I loved every minute of being at Lilly’s house and would pray that my mum would get delayed in picking me up or Lilly would persuade her mum to let me stay over; that was always the hope anyway so that I could feel completely immersed into this pretend world for a little while longer. I could see my mum had missed me when she came to pick me up but when we got home it would be back to our ‘normal’ again. More arguing, more threats, more shouting matches. This is probably where my total fear of being left out began. I would always leave Lilly’s feeling like I was missing out on something, leaving something I wanted behind me. The family would probably just be watching a movie together or playing games; but this was the kind of thing we never did. I would crave for that kind of inclusion.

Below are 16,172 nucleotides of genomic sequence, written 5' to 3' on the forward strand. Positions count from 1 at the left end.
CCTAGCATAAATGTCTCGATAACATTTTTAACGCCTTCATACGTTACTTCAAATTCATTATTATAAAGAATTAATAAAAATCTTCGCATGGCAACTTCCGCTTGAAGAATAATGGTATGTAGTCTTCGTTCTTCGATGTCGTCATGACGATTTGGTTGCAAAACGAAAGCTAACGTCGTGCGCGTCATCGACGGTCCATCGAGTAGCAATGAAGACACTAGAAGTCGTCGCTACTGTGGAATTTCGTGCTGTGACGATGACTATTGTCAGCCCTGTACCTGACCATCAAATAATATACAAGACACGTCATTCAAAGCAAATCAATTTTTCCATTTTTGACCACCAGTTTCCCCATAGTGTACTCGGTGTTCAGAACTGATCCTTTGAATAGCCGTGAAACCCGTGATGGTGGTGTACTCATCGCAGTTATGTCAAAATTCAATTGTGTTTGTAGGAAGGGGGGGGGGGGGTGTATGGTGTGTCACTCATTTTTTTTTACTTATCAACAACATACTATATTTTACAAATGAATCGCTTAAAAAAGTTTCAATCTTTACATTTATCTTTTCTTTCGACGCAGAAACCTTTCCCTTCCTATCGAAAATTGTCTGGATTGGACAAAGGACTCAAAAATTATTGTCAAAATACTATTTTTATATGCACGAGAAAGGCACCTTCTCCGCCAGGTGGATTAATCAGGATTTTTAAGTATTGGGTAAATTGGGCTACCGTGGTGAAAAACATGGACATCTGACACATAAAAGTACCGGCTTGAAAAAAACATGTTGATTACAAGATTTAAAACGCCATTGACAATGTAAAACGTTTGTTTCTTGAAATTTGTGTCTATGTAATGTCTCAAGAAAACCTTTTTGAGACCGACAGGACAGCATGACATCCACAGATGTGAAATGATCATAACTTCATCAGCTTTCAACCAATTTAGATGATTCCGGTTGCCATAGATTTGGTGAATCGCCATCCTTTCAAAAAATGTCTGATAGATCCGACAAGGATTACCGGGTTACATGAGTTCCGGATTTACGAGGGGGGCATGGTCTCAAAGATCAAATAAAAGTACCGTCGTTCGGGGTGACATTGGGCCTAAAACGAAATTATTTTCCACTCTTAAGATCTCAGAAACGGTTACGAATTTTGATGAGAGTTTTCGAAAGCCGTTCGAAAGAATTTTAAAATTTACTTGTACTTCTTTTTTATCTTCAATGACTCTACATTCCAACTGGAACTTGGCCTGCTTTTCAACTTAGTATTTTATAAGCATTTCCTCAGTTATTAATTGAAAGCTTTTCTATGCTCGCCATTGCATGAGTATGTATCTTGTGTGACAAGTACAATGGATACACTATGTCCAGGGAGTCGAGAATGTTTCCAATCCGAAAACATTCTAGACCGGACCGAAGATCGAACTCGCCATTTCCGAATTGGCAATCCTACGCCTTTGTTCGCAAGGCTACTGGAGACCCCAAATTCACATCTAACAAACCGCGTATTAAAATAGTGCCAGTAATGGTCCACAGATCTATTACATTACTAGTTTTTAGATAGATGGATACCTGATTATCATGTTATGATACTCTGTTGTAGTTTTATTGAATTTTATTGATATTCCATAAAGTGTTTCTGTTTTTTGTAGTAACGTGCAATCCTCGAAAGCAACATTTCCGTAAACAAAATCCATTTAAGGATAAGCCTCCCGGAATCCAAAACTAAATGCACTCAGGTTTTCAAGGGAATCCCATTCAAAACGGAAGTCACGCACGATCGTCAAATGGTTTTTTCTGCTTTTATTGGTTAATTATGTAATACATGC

At times in my life since those days, I’ve often thought that my insecurities and paranoia had disappeared. But that familiar old feeling of not being accepted by my peers often creeps back. Sometimes it’s a brief passing, othertimes it’s a bit more lingering. I hate missing out on things and feeling like people are purposefully leaving me out of things because I’m not good or ‘normal’ enough – that damn word just keeps cropping up!

I realise most kids want to spend time with their friends and rarely want to go home when they’re told; there’s nothing unusual in that. I guess I felt it was a bit more than that, I actually wanted to live there forever and ever and never have to cope with going home. It felt like I was on a mini holiday from all the usual strife, and like all holidays, I never wanted it to end.